IT Security Plan Procedure
Maintain your IT security policies with our IT Security Plan Procedure. The IT Security Plan Procedure provides an overview of the your company’s IT network’s security requirements and describes what controls should be in place to meet the requirements. The IT Security Plan Procedure also ensures all personnel who access your company’s system understand their security responsibilities.
This IT Security Plan Procedure applies to all of your company’s IT assets and to all personnel (26 pages, 5868 words) and is part of the IT Policies and Procedures Manual.
IT Security Plan Job Responsibilities:
The Information Technology Security Manager is responsible for preparing and developing the Information Technology Security Plan and implementation schedule, implementing the Plan and any updates, and monitoring and periodic reporting on the Plan.
Information Technology Managers are responsible for establishing and periodically convening the Security Review Committee, advising the Information Technology Security Manager regarding development of the Plan, coordinating with Human Resources Management to provide user training, and verifying implementation of updates to the Plan.
The Security Review Committee is responsible for periodic review and updates and for final approval of the Information Technology Security Plan.
IT Security Plan Definition:
Security – The state of being free from danger or injury. The effort to create a secure computing platform, designed so that agents (users or programs) can only perform actions that have been allowed.
IT Security Plan Procedure Activities
- Preparing the IT Security Plan
- Developing the IT Security Plan
- Implementing the IT Security Plan
- IT Security Plan Review
- IT Security Plan Update
IT Security Plan Procedure References
- ISO/IEC 27001:2013 Information Technology-Code of Practice for Information Security Management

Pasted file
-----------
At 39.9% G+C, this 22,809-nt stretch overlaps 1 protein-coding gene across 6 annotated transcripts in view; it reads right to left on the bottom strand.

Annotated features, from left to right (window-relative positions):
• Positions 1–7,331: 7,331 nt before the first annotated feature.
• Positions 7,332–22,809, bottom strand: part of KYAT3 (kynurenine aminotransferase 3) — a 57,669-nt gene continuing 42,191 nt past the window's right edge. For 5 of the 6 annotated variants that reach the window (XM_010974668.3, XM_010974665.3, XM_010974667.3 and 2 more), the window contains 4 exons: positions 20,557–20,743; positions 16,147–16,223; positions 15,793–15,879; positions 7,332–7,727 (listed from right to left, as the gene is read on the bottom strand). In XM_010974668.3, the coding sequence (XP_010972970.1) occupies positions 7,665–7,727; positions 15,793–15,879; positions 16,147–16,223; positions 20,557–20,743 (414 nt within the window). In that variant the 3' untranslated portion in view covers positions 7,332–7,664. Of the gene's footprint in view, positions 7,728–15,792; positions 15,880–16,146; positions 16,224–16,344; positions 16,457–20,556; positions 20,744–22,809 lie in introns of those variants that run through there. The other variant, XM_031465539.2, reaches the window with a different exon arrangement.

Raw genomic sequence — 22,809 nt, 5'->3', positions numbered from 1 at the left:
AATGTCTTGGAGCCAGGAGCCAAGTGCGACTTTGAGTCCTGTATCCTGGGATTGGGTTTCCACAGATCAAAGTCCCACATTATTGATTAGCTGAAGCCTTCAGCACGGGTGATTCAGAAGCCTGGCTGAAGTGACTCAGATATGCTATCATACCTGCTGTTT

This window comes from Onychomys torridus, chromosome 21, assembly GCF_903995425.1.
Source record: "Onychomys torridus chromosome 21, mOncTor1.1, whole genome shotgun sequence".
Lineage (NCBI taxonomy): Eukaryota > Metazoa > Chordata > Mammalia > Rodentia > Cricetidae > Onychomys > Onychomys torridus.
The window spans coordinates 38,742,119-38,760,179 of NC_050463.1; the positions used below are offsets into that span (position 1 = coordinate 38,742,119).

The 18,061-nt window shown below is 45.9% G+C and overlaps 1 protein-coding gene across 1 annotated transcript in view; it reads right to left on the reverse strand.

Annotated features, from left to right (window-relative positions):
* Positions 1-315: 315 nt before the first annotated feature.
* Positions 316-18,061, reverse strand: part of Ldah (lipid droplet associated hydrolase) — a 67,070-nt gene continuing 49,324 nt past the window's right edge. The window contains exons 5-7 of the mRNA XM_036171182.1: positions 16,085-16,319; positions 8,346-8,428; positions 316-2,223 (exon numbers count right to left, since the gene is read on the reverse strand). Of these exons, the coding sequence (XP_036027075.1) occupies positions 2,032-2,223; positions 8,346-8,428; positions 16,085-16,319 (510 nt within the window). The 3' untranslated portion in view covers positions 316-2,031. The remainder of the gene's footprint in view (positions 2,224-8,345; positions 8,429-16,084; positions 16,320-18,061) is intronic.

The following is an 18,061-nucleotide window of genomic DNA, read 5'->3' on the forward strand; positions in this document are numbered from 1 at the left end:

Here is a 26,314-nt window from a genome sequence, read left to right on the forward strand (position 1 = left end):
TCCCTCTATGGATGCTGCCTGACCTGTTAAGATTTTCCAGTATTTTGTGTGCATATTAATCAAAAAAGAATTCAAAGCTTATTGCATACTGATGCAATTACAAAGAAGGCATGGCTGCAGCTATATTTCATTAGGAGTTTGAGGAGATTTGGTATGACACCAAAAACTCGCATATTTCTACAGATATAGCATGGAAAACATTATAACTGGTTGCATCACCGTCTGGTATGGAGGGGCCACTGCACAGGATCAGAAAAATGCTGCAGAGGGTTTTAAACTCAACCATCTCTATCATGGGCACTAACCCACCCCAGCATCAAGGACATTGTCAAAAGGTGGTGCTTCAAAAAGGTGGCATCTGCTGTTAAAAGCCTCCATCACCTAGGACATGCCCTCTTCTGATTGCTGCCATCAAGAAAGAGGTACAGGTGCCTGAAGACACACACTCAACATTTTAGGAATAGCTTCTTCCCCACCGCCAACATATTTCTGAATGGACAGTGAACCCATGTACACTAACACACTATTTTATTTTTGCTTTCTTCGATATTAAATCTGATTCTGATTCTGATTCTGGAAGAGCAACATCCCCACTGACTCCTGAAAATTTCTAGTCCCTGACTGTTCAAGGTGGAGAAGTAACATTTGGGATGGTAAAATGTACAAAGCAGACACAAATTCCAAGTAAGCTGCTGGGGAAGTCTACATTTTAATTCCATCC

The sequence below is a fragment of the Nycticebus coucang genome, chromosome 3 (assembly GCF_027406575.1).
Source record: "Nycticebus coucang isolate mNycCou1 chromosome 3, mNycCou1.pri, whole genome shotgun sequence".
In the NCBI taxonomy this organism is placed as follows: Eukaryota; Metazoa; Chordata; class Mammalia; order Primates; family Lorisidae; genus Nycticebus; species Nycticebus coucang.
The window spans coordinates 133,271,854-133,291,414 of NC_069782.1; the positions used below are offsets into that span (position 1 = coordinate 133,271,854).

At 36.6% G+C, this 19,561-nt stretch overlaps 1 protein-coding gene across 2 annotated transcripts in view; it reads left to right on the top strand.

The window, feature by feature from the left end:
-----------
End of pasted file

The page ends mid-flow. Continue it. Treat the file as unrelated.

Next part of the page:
- National Institute of Standards and Technology (NIST) Special Publication #800-18- Guide for Developing Security Plans for Information Technology Systems (December, 1998)
- National Institute of Standards and Technology (NIST) Special Publication #800-43- Systems Administration Guidance for Windows 2000 Professional (November, 2002)
IT Security Plan Procedure Forms
- IT Security Assessment Checklist Form
- IT Security Plan Form
- IT Security Plan Implementation Schedule
Computers and IT have become important parts of business operations, storing and circulating critical information between numerous business processes. Many business functions require the use of computer systems and networks, and businesses and computer networks are increasingly interconnected.
But how do you govern these systems and what standards do you choose? In other words, how much should you think about coordinating and securing the information that is so important to you and your business?
Any information is susceptible to leakage or damage unless protected by a strong security system. Information stored in computers is no exception. With the high usage of computers, servers and many systems connected by layers of networks, security is one of the key challenges for IT professionals today. We hear so much about identity theft, virus infections or spyware hijacks. At various levels, all these activities put heavy burdens on your resources.